There’s no question that Aaron Maybin is a talented athlete, but one of the big knocks on him as he entered the league was his ability to play at a weight that is more that of a defensive linemen rather than a safety. Maybin is extremely fast, but his ability to be redirected out of plays by much larger offensive linemen and players was something that Maybin has had the opportunity to overcome in his time with the Jets, writes Brian Costello for the Post.
Also, his metabolism is craaaaaaay! and the Jets are wisely planning to use that to their advantage this season.
The problem for Maybin has never been playing fast, though. His problems have based on poor technique and being too light. When the Bills released him, general manager Buddy Nix said he did not know if Maybin would fit into any system at the weight he was at (around 228 pounds).
This offseason, Maybin has packed on the pounds. He reached 254 pounds before dropping down to 240 before camp. It is a challenge for Maybin to keep weight on. He said he’s needed IVs during camp because he has lost as much as 10 pounds during a practice.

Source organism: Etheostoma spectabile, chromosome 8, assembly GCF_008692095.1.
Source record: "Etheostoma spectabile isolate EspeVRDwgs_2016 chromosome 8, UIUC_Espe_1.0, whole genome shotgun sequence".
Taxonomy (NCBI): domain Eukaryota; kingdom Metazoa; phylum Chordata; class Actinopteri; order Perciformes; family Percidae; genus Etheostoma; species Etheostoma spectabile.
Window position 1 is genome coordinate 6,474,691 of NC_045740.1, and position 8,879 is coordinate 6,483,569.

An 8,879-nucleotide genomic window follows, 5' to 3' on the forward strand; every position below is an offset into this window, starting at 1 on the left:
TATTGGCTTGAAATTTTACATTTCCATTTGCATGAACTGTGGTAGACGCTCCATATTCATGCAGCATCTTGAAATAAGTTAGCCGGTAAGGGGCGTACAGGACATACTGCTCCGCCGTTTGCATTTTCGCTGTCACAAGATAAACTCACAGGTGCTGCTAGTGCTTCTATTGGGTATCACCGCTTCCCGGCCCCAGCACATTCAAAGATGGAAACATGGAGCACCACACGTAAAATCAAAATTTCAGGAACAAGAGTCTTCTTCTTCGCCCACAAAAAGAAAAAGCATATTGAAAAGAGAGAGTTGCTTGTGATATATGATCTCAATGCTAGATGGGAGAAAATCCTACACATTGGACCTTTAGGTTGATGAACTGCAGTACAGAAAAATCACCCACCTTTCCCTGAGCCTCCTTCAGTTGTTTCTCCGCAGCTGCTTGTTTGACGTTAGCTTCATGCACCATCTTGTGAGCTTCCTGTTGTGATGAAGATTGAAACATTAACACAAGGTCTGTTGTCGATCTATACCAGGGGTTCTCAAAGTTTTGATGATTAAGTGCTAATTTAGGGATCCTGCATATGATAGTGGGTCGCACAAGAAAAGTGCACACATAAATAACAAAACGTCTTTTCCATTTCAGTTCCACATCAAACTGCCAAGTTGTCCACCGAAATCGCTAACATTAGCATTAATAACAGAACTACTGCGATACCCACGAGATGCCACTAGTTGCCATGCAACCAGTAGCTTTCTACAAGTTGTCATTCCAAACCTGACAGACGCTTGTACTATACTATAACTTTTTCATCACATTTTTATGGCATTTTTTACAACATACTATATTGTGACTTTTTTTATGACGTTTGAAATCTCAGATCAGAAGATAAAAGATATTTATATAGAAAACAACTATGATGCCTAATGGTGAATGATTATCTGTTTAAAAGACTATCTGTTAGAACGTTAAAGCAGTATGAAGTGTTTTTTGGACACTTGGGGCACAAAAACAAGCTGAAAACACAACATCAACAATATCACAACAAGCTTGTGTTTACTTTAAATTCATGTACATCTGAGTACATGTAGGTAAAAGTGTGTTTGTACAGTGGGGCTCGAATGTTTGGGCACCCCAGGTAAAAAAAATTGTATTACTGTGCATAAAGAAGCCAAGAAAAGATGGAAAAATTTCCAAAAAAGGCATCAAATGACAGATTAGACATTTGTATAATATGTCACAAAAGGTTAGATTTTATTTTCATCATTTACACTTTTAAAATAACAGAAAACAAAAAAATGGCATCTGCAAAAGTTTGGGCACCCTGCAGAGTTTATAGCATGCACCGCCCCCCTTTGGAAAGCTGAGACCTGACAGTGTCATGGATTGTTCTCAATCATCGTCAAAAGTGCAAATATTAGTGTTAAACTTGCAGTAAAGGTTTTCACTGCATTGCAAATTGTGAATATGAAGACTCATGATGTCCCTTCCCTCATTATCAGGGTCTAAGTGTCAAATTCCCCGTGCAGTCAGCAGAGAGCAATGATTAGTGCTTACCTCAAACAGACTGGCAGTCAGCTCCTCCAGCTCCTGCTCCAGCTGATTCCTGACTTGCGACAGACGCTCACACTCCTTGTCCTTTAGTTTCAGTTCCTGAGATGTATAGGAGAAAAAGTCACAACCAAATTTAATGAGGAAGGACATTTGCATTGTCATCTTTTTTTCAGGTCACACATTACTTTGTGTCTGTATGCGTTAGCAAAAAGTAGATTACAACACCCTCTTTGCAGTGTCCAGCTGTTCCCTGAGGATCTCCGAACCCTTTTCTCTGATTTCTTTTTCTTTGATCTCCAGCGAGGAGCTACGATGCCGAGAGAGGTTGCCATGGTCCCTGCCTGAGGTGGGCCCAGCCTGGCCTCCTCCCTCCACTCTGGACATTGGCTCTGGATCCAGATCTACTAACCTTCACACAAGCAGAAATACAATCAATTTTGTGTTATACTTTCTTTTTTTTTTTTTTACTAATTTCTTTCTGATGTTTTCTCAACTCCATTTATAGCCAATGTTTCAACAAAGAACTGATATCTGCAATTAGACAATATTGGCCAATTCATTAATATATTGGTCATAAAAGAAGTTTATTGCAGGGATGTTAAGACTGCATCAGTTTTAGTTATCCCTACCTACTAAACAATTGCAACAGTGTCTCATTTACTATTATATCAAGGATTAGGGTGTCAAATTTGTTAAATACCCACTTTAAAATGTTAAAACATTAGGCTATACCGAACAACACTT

At lunch, he puts on a show. He said his usual lunch consists of 4-8 chicken breast, a steak or fish, a salad, a vegetable, and a “really big” bowl of fruit. Maybin said the Jets plan on using his metabolism to their advantage this season. If they face a run-heavy team, he will add weight. A pass heavy team? He will lose it.
“I can gain or lose 20 pounds in a 3-day period,” Maybin said. “It’s ridiculous.”
Brian Bassett, theJetsBlog.comThat’s utterly amazing. I’ve seen some of the pictures he’ll put up of his lunches from training camp onto Twitter, but I didn’t realize it was at that level. I also think that this is the inventive nature of the Jets and their coaches. Rather than implement a rigid system that players must adhere to, Rex Ryan and Mike Pettine have done the complete opposite, using their players individual strengths even their metabolism to the benefit of the team. You have to love coaches who think this way rather than forcing Maybin to play at a consistent weight and benching him if he’s not holding at the expected weight.